8. Financial uncertainty
Financial uncertainty, specifically when it comes to job and income security, is a huge stress factor for many South Africans. According to Statistics SA, our unemployment rate increased by 7.5% to 30.8% in the third quarter of 2020. The gig and contract worker economy has been particularly hard hit, and income uncertainty in this sector is a huge source of financial stress. Results of a survey published by Flourish entitled The Digital Hustle: Gig Worker Financial Lives Under Pressure found that 76% of gig workers experienced a large decrease in income from March 2020, and 91% are concerned about how Covid-19 will affect their ability to earn. 58% revealed that if they lost their main source of income, they could not cover household expenses for more than a month without borrowing.
9. Not being adequately insured
Not being adequately insured, specifically, if you’re the sole or main breadwinner, is another big source of stress. According to Asisa’s most recent Life and Disability Insurance Gap Study, millions of South Africans – specifically those under the age of 40 – are under-insured in respect of life and disability cover. According to Asisa, industry figures reveal that more than two-thirds of all salary earners will experience at least one disability – either temporary or permanent that will prevent them from earning an income. It appears that under-insurance is a result of a combination of factors, one of which is that people don’t fully understand their risks, specifically when it comes to disability. Further, many consumers don’t understand the different types of long-term insurance products and how they pay out. Ideally, find an independent financial advisor who can help you prioritise your insurance needs and do market research on the most appropriate and cost-effective products for your circumstances.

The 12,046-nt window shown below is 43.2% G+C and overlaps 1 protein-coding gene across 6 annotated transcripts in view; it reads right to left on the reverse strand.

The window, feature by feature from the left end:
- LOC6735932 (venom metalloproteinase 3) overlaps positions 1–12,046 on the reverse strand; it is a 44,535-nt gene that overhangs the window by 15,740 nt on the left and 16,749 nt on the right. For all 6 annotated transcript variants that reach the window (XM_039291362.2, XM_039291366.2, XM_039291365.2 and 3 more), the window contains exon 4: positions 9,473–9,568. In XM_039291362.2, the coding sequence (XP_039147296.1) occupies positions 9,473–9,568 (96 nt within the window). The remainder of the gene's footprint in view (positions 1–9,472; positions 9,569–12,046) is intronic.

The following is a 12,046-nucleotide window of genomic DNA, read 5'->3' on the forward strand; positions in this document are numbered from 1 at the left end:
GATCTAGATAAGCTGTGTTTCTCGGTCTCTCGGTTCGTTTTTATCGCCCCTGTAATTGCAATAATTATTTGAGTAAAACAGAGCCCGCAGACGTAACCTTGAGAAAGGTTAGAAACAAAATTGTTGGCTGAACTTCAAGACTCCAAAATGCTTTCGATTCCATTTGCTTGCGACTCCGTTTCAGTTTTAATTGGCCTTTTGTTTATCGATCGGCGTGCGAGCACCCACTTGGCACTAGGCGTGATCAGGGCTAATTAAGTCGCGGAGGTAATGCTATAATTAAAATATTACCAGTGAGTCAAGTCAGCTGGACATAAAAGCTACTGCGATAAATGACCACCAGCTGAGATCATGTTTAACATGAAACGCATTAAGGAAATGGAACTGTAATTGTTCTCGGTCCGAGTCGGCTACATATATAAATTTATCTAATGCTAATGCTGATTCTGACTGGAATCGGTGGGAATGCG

10. Not having adequate healthcare cover
Data from Statistics SA shows that more than 47 million South Africans are living without medical aid, with only 9.4 million people enjoying private healthcare cover – with the majority of these people situated in the Western Cape and Gauteng. In the absence of medical aid, very few people can afford to access private healthcare – specifically hospitals – and will be forced to rely on public healthcare facilities, most of which are buckling under the pressure of rising Covid-19 infections. There’s no doubt that medical aid is expensive, but it can provide enormous peace of mind. Lower-income workers can access an entry-level medical aid plan for just under R1 000 per month, with lower premiums for child dependants. Find an independent healthcare advisor that can help you identify an affordable medical aid plan that provides private hospital care as a minimum.